The coffee industry of Tanzania is the 19th largest producer of coffee in world. In 2006, Tanzania produced over fifty-five million pounds of coffee beans. Exports of coffee bring in over $60 million dollars each year to the Tanzanian economy. While coffee has a long history in East Africa, it was not widely grown in the territory comprising modern day Tanzania until the early 1900s .
Coffee may have been first introduced to Tanzania in the 16th century from modern-day Ethiopia. Rather than being brewed to produce a beverage, they were initially chewed as a stimulant The Haya tribe came to use coffee beans as money, and coffee growing could only be authorized by tribal leaders.
Under German colonialization of the region, coffee began to be cultivated as a cash crop. The Germans weakened the control of the tribal leaders over coffee growing, thereby allowing for a more widespread propagation of coffee plantations. From 1905 through 1912, Tanzanian coffee exports increased nearly three-fold.
Following World War II, the British took over the region comprising modern-day Tanzania and undertook a program which would plant over ten million coffee seedlings. One region of Tanzania would come to export 6000 tons of coffee by 1925. These growers would create Tanzania's first coffee cooperative, formed to negotiate a better price for the growers. 
Coffee growing in Tanzania
Approximately seventy percent of coffee produced in Tanzania is arabica, with most of this grown in high altitude regions such as Mount Kilimanjaro. Robusta trees are most commonly grown near Lake Victoria at a lower altitude. Most Tanzanian coffee is grown by small farmers, with 95 percent of the country's coffee farmers cultivating smaller than five acres. Often the quality of this coffee is not high enough to be sold on premium markets. Additionally, the yields of a typical coffee tree in Tanzania are comparatively low. These factors combine to make coffee a difficult business for Tanzanian farmers .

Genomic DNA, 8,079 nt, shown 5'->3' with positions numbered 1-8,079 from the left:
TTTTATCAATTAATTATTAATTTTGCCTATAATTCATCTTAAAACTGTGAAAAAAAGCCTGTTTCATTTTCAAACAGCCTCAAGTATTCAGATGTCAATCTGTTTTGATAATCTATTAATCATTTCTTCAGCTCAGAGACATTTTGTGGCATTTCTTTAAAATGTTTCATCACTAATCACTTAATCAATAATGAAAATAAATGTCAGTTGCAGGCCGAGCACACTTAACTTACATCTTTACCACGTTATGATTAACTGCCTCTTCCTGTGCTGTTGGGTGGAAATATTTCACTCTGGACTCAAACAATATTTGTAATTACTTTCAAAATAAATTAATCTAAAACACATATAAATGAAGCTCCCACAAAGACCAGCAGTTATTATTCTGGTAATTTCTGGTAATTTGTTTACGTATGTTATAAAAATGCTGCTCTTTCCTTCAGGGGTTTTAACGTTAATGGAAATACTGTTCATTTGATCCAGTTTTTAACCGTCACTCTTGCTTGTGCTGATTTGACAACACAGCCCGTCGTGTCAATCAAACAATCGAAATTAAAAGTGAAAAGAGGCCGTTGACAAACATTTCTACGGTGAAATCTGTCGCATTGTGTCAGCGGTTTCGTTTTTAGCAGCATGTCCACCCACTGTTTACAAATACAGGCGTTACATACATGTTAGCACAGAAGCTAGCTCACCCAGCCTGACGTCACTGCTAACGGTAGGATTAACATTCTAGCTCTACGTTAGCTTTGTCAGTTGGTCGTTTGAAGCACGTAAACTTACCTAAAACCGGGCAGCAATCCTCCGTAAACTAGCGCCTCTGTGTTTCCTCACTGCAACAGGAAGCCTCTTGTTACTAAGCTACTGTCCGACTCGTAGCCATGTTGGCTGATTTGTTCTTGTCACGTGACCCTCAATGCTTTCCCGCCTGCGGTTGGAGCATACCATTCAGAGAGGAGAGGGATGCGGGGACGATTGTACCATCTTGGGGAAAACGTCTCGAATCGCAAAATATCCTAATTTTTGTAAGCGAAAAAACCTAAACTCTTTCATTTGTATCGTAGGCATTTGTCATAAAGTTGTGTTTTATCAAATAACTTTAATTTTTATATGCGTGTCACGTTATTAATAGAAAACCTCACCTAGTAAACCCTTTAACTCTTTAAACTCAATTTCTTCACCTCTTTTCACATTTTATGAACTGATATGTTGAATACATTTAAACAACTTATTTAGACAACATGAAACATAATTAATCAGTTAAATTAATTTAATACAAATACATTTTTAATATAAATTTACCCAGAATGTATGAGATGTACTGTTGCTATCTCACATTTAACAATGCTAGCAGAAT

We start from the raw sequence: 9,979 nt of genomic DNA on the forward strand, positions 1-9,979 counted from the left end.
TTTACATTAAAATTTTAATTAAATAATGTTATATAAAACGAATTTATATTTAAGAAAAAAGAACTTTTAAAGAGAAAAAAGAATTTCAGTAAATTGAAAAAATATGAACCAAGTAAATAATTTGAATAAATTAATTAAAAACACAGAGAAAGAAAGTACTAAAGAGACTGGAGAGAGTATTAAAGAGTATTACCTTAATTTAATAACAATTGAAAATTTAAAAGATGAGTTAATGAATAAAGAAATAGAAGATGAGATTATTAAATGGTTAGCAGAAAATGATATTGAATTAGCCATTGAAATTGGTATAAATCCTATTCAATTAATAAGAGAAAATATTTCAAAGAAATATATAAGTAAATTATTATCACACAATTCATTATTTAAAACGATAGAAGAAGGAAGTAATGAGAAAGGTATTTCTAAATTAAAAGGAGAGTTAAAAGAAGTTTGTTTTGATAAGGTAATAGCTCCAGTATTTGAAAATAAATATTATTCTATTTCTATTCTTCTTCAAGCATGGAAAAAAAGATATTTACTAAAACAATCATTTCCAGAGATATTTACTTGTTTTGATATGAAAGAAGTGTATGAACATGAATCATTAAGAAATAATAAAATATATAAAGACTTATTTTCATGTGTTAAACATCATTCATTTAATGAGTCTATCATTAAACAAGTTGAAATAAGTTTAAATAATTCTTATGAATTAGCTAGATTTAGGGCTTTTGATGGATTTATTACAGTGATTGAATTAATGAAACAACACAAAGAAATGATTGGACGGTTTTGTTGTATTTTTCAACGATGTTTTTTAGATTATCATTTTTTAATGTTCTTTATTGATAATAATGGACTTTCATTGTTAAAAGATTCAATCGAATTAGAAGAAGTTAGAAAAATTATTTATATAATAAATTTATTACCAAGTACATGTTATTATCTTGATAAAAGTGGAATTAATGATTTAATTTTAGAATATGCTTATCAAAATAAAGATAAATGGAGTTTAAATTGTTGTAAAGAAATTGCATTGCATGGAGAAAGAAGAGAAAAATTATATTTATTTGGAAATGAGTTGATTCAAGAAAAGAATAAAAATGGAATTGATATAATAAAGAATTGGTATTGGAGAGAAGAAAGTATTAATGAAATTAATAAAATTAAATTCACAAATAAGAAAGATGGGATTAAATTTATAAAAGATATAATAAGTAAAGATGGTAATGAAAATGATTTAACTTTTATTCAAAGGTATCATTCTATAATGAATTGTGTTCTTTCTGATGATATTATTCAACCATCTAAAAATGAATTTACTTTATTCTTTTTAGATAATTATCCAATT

The highest grades of coffee are grown on Mount Kilimanjaro and Mount Meru. These coffees are sold under the name Arusha, Moshi, and Kilimanjaro.
Coffees grown in the Western portion of Tanzania are often dry processed, while the coffees in other regions are wet processed. Wet processed coffee typically dominate the Tanzanian coffees exported to the specialty coffee market.Most of the coffees processed in Tanzania is exported overseas, much more because the companies specific for roasting and grinding coffee are privately owned by overseas investers. Wide opportunities for internal and external investers are available making coffee in Tanzania a competition crop to process in Tanzania. The largest ammount of coffee grown in Tanzania comes from the Arabica coffee genes which is 70% produced in Tanzania and the rest is Robusta
- ↑ International Coffee Organization - Total Production of Exporting Countries
- ↑ USAID - Building a Competitive Coffee Industry in Tanzania
- ↑ Tanzania’s Coffee Sector: Constraints and Challenges in a Global Environment
- ↑ The development of coffee cultivation across Tanzania as exemplified by the Bukoba and Moshi regions - Gloria Jimenez
- ↑ Coffee Paradise on Mt. Kilimanjaro
- ↑ TechnoServe and the Coffee Industry
- ↑ Kenneth Davids (2003). Home Coffee Roasting: Romance & Revival, Rev. updated ed., 117. ISBN 0312312199.
- ↑ Kenneth Davids (2001). Coffee: A Guide to Buying, Brewing & Enjoying, Fifth Edition, 70-71. ISBN 031224665X.